Value is a nebulous concept that can be difficult to pin down, but there are some aspects of it that clearly seem more readily apparent than others. The trick lies in being able to recognize and then act upon them, first through our beliefs and then through the manifestations we seek to create with them. One can only hope, though, that we come to realize that there’s more meaning to life than using such abilities to get the latest designer purse. 

A complete review is available by clicking here.

Exposing the Ugly Truth

Bringing horrid and hateful practices to light takes guts. Sometimes it also takes creativity, especially when those vile matters are carefully hidden or carried out by those who operate in the shadows. But, when courage and innovation successfully join forces, the ugly truth can be exposed for all to see, drawing attention to the detestable nature of these concerns, a notion explored in director Spike Lee’s new fact-based film biography, “BlacKkKlansman” (web site, trailer).

When Ron Stallworth (John David Washington) joined the Colorado Springs Police Department in 1972 as its first African-American officer, he was initially assigned to the records department, a dead-end position in which he was routinely mistreated by co-workers. That soon changed, however, when the department’s top cop, Chief Bridges (Robert John Burke), tapped Stallworth for an undercover intelligence mission – to attend and gather information about the mood and attitudes of the Black community at a rally featuring Kwame Ture (formerly Stokely Carmichael) (Corey Hawkins), one of the founders of the Black Power movement.

Based on the success of this mission, Stallworth was soon appointed to a full-time position in the intelligence department. While reading a newspaper, he came across an ad seeking recruits for the local chapter of the Ku Klux Klan. Acting on an impulse, he responded to the notice, seeking to infiltrate the White supremacist organization. There was just one problem: Given his ethnicity, there was no way he could have any face-to-face contact with any of the Klan’s members. So, to compensate, he called upon his fellow detective, Flip Zimmerman (Adam Driver), to impersonate him. This was a risky proposition, not only for the potential slip-ups that could undermine their operation, but also for the fact that Zimmerman was Jewish, a community the Klan scorned almost as much as it did Blacks.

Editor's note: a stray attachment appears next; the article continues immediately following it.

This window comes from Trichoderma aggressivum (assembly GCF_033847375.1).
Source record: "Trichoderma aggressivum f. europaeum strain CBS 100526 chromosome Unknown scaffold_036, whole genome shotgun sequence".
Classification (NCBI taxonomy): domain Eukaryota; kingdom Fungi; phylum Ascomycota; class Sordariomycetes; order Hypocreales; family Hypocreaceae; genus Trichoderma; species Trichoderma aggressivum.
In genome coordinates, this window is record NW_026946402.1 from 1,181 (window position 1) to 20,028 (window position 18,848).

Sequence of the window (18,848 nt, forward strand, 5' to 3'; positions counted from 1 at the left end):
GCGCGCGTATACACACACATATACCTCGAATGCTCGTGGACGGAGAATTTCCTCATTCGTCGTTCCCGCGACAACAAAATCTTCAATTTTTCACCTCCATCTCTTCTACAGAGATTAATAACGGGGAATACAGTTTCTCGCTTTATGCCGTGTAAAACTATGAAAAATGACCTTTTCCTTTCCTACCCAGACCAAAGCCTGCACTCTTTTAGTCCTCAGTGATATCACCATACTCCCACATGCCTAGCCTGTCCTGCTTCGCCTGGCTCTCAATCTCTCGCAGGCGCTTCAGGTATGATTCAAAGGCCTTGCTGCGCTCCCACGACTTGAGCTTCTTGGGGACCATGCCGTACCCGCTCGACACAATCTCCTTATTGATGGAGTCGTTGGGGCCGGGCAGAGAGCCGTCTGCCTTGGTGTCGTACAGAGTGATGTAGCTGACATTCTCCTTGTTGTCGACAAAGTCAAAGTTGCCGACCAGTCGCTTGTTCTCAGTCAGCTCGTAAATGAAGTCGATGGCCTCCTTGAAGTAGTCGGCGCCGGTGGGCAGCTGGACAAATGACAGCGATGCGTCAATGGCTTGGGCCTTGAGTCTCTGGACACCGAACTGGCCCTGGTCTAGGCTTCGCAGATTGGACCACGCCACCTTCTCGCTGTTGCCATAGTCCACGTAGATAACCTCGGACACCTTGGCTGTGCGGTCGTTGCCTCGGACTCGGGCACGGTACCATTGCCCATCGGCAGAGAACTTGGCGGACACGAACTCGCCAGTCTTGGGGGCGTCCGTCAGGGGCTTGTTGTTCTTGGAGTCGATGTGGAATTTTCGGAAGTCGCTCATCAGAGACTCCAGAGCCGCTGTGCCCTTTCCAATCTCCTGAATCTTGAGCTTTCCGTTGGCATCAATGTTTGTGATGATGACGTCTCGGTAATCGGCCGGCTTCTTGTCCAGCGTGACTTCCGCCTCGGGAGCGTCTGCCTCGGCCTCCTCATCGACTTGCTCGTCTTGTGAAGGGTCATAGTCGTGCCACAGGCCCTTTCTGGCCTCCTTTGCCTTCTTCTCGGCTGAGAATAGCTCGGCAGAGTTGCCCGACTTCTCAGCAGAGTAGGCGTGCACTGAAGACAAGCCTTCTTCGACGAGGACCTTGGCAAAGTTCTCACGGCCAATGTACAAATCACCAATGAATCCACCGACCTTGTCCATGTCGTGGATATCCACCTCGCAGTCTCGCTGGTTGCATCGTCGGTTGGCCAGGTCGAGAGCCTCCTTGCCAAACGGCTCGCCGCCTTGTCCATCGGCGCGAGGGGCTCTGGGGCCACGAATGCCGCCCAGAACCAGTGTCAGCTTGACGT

Undercover detectives Ron Stallworth (John David Washington, right) and his impersonating doppelganger, Flip Zimmerman (Adam Driver, left), seek to infiltrate the Colorado Springs chapter of the Ku Klux Klan in director Spike Lee’s new fact-based film biography, “BlacKkKlansman.” Photo by David Lee, courtesy of Focus Features.

Nevertheless, despite these possible pitfalls, “the Stallworth brothers” proceeded with their plans. Zimmerman met with the local chapter leader, Walter Breachway (Ryan Eggold), and his radical, hot-headed  lieutenant, Felix Kendrickson (Jasper Pääkkönen), who suspected that the new recruit might be either a cop or Jewish (or both). While Walter appeared to trust the newcomer and his motivations, Felix – ever the skeptic – sought to verify Flip’s intentions by having him prove his authenticity through such measures as taking a lie detector test.

Considering the delicate nature of their operation, the detectives obviously needed to move cautiously. At the same time, though, Stallworth wanted to move things forward aggressively. For instance, given the slow pace of getting “his” membership application approved, he sought to expedite matters by reaching out to the Klan’s national leader, Grand Wizard David Duke (Topher Grace), to see if he could intervene on his behalf. And, after a phone conversation in which he thoroughly charmed the big boss, Stallworth managed to get his request accelerated. Before long, Flip had his new membership card in hand.

Ku Klux Klan Grand Wizard David Duke (Topher Grace) takes a personal interest in a new recruit for the organization and officiates at his initiation ceremony in the new fact-based film biography, “BlacKkKlansman.” Photo by David Lee, courtesy of Focus Features.

As all this played out, Stallworth also wrestled with striking a balance between his personal feelings and his professional duties. While he naturally wanted to see his fellow African-Americans become empowered and respected, he needed to make sure that his work didn’t turn into a personal vendetta, a significant challenge to be sure.